If this didn't work the next sign was going to say just "EAST."

#8 - Accept Change in Your Life and Adapt to It

Like any form of travel, hitchhiking forced me to accept that things change in life and that the only way to succeed is to quickly adapt to new environments. I am reminded of a famous quote that goes, “Insanity is doing the same thing, over and over again, but expecting different results.” In hitchhiking, if one strategy isn’t working you need quickly pivot because if you don’t make it to your destination by sunset, you’re sleeping outside for the night (and nobody likes that). When leaving the Netherlands, Artyom and I noticed nobody was stopping when we held out a sign reading “Hamburg” so we picked a closer city. When that didn’t work, we simply wrote “Germany” and lo and behold someone stopped! Funnily enough if that sign didn’t work we were just going to write “East.” In hitchhiking as in life, your environment will inevitable change and you should be willing to do the same.

#9 - Patience is not just a Virtue, it’s Necessary

During our trip, Artyom and I were faced with a myriad of unexpected issues, delays, and complications and the only way for us to succeed was through calm perseverance. This is particularly applicable when things didn’t go our way or we found ourselves waiting on the side of a road for hours on end hoping for a generous soul to offer us a ride. These frequent problems can drive a person crazy and cause untold amounts of stress – but only if you let them. This skill is closely tied to remaining positive (#1) and not holding expectation (#7), but the ability to remain calm under difficult circumstances without acting on your annoyance or anger is one of the greatest skills a person can attain.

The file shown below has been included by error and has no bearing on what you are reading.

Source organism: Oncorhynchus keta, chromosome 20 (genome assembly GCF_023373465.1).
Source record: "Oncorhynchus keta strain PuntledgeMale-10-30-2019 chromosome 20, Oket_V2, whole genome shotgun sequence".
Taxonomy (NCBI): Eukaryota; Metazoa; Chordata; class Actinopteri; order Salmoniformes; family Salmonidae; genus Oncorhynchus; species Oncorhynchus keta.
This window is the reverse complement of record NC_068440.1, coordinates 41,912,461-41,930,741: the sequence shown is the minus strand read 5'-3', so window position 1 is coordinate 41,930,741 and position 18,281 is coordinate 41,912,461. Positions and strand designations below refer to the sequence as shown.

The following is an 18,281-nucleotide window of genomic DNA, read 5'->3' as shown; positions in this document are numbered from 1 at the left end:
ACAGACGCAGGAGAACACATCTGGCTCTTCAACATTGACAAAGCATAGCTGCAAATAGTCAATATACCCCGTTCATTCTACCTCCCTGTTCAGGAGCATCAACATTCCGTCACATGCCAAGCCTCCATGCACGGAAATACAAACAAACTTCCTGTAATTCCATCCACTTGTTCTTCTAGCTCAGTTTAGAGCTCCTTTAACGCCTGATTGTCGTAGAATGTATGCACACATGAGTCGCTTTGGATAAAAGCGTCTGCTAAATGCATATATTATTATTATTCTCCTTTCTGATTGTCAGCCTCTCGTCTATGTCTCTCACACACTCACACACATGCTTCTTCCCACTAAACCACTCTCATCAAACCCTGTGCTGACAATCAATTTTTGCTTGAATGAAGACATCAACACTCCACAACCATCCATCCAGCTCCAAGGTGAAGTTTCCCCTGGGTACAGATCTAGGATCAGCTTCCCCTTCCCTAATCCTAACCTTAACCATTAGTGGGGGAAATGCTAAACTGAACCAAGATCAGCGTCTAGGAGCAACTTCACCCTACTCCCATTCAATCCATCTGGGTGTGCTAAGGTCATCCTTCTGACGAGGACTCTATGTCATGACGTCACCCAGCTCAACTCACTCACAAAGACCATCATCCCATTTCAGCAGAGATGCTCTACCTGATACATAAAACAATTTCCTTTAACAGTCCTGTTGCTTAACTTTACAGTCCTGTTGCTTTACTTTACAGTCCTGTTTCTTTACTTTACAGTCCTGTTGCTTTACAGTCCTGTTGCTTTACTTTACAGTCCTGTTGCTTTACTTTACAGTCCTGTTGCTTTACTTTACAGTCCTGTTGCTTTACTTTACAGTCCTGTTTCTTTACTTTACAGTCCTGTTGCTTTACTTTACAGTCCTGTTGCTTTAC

For hours at a time this was our stance. Why would you not stop to help this guy out?

#10 - A Smile Is Everything

One thing I will forever remember about my first hitchhiking trip was how much my face hurt at the end of it. For hours at a time, Artyom and I stood by the side of the road, thumb out, sign in hand, and (most importantly) smiling at every single car that passed by, because nobody will stop for a pair depressed hitchhikers. In life as in hitchhiking, people are naturally drawn to positive, happy individuals and are more inclined to help them out because it looks like they’re having fun. The concept is rooted in the idea of emotional contagion that is a well-documented tendency where emotional states can be shared across individuals either implicitly or explicitly. A smile is the best means of communicating in travel because it’s the one expression that supersedes all languages, cultures, and histories and can be understood by every single human on the face of the Earth. Never underestimate the remarkable power of a simple smile.